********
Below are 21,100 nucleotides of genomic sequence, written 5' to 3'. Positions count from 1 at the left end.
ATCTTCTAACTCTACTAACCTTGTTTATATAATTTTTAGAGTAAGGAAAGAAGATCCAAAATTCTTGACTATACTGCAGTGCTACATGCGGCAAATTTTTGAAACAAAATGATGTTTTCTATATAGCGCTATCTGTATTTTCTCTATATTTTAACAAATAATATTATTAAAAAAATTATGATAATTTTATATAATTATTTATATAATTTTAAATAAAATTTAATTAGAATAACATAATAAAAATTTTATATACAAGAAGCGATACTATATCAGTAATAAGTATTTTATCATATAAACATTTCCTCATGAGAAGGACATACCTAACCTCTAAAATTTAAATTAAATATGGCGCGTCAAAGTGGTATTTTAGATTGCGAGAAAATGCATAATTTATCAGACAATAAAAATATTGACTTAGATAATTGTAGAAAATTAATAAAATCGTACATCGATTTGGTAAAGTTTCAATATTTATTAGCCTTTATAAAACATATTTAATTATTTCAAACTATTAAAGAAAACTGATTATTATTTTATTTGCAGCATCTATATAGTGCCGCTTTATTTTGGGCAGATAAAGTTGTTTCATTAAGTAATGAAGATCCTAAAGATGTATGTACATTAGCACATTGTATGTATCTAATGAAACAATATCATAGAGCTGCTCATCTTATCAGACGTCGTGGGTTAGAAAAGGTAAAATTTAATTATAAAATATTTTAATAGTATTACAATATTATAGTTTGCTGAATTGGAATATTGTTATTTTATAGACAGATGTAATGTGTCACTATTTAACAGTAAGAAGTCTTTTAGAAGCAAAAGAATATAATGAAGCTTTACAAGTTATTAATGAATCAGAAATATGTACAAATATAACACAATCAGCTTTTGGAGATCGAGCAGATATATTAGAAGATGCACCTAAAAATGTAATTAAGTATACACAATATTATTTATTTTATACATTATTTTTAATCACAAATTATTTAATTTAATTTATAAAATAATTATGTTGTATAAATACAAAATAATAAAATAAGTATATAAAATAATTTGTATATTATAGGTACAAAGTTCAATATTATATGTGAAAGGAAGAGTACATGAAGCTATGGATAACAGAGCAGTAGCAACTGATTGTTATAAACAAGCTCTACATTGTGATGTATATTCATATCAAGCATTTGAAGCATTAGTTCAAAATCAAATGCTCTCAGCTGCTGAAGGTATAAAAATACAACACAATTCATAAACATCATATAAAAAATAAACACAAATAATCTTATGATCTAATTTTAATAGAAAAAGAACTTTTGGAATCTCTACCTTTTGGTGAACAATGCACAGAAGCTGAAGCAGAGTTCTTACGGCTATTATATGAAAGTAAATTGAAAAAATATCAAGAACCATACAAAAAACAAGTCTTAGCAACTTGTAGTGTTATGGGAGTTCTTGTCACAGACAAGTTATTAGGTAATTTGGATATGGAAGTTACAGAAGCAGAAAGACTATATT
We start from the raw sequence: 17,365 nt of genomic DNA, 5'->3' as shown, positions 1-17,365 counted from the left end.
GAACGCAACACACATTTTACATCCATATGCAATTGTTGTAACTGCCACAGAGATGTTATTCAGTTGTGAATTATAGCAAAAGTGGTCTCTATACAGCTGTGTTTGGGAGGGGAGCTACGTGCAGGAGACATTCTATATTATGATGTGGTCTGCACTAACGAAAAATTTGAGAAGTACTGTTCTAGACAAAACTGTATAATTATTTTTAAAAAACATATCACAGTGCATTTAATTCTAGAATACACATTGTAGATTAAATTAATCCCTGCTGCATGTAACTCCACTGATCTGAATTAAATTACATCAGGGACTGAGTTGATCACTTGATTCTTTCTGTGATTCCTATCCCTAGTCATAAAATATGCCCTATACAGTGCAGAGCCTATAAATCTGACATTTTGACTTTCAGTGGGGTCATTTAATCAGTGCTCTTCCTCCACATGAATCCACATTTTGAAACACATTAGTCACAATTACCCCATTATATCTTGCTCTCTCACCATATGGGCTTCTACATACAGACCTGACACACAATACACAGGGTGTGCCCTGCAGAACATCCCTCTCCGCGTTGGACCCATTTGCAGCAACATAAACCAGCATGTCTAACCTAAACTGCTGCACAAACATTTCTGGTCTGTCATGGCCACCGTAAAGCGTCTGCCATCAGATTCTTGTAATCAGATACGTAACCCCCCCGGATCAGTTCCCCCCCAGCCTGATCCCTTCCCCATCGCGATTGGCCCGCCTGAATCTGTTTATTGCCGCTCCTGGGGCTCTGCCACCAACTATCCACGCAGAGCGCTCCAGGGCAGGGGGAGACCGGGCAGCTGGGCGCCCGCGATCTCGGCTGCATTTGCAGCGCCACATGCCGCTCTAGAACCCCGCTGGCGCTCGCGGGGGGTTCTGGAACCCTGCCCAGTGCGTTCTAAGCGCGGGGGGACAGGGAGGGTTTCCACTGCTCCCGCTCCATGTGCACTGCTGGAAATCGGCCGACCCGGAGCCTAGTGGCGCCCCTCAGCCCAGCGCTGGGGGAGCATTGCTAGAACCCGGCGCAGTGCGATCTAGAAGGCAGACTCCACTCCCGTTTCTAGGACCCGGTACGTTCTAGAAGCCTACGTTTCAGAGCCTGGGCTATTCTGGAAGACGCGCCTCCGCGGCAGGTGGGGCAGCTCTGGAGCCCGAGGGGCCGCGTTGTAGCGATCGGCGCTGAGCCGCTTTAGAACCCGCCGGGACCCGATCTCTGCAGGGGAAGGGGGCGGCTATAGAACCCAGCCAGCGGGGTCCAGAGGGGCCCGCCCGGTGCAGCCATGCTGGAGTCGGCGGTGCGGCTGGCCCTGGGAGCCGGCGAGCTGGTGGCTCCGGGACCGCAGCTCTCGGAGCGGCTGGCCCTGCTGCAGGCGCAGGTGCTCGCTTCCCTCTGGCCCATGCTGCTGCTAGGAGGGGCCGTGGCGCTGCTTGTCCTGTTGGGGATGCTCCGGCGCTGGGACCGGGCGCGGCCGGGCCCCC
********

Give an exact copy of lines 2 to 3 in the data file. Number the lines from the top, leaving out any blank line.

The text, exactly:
ATCTTCTAACTCTACTAACCTTGTTTATATAATTTTTAGAGTAAGGAAAGAAGATCCAAAATTCTTGACTATACTGCAGTGCTACATGCGGCAAATTTTTGAAACAAAATGATGTTTTCTATATAGCGCTATCTGTATTTTCTCTATATTTTAACAAATAATATTATTAAAAAAATTATGATAATTTTATATAATTATTTATATAATTTTAAATAAAATTTAATTAGAATAACATAATAAAAATTTTATATACAAGAAGCGATACTATATCAGTAATAAGTATTTTATCATATAAACATTTCCTCATGAGAAGGACATACCTAACCTCTAAAATTTAAATTAAATATGGCGCGTCAAAGTGGTATTTTAGATTGCGAGAAAATGCATAATTTATCAGACAATAAAAATATTGACTTAGATAATTGTAGAAAATTAATAAAATCGTACATCGATTTGGTAAAGTTTCAATATTTATTAGCCTTTATAAAACATATTTAATTATTTCAAACTATTAAAGAAAACTGATTATTATTTTATTTGCAGCATCTATATAGTGCCGCTTTATTTTGGGCAGATAAAGTTGTTTCATTAAGTAATGAAGATCCTAAAGATGTATGTACATTAGCACATTGTATGTATCTAATGAAACAATATCATAGAGCTGCTCATCTTATCAGACGTCGTGGGTTAGAAAAGGTAAAATTTAATTATAAAATATTTTAATAGTATTACAATATTATAGTTTGCTGAATTGGAATATTGTTATTTTATAGACAGATGTAATGTGTCACTATTTAACAGTAAGAAGTCTTTTAGAAGCAAAAGAATATAATGAAGCTTTACAAGTTATTAATGAATCAGAAATATGTACAAATATAACACAATCAGCTTTTGGAGATCGAGCAGATATATTAGAAGATGCACCTAAAAATGTAATTAAGTATACACAATATTATTTATTTTATACATTATTTTTAATCACAAATTATTTAATTTAATTTATAAAATAATTATGTTGTATAAATACAAAATAATAAAATAAGTATATAAAATAATTTGTATATTATAGGTACAAAGTTCAATATTATATGTGAAAGGAAGAGTACATGAAGCTATGGATAACAGAGCAGTAGCAACTGATTGTTATAAACAAGCTCTACATTGTGATGTATATTCATATCAAGCATTTGAAGCATTAGTTCAAAATCAAATGCTCTCAGCTGCTGAAGGTATAAAAATACAACACAATTCATAAACATCATATAAAAAATAAACACAAATAATCTTATGATCTAATTTTAATAGAAAAAGAACTTTTGGAATCTCTACCTTTTGGTGAACAATGCACAGAAGCTGAAGCAGAGTTCTTACGGCTATTATATGAAAGTAAATTGAAAAAATATCAAGAACCATACAAAAAACAAGTCTTAGCAACTTGTAGTGTTATGGGAGTTCTTGTCACAGACAAGTTATTAGGTAATTTGGATATGGAAGTTACAGAAGCAGAAAGACTATATT
We start from the raw sequence: 17,365 nt of genomic DNA, 5'->3' as shown, positions 1-17,365 counted from the left end.